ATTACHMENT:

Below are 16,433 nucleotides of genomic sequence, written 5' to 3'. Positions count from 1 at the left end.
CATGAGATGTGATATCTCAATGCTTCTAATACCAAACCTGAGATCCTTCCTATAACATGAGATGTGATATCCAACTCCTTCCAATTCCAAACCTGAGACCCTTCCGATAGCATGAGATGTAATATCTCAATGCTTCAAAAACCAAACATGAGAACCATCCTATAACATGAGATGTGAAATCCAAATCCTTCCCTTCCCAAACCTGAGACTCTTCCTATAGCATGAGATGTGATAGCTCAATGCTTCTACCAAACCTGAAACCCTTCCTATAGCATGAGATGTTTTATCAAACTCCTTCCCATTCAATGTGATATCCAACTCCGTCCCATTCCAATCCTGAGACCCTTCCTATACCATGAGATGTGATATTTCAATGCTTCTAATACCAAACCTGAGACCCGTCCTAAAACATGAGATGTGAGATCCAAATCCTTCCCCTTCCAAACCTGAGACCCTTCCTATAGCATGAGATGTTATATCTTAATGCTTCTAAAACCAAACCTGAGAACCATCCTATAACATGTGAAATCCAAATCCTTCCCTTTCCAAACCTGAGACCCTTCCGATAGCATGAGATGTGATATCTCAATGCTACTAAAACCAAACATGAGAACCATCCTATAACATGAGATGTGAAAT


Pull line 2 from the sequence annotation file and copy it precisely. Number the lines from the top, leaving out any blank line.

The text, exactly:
CATGAGATGTGATATCTCAATGCTTCTAATACCAAACCTGAGATCCTTCCTATAACATGAGATGTGATATCCAACTCCTTCCAATTCCAAACCTGAGACCCTTCCGATAGCATGAGATGTAATATCTCAATGCTTCAAAAACCAAACATGAGAACCATCCTATAACATGAGATGTGAAATCCAAATCCTTCCCTTCCCAAACCTGAGACTCTTCCTATAGCATGAGATGTGATAGCTCAATGCTTCTACCAAACCTGAAACCCTTCCTATAGCATGAGATGTTTTATCAAACTCCTTCCCATTCAATGTGATATCCAACTCCGTCCCATTCCAATCCTGAGACCCTTCCTATACCATGAGATGTGATATTTCAATGCTTCTAATACCAAACCTGAGACCCGTCCTAAAACATGAGATGTGAGATCCAAATCCTTCCCCTTCCAAACCTGAGACCCTTCCTATAGCATGAGATGTTATATCTTAATGCTTCTAAAACCAAACCTGAGAACCATCCTATAACATGTGAAATCCAAATCCTTCCCTTTCCAAACCTGAGACCCTTCCGATAGCATGAGATGTGATATCTCAATGCTACTAAAACCAAACATGAGAACCATCCTATAACATGAGATGTGAAAT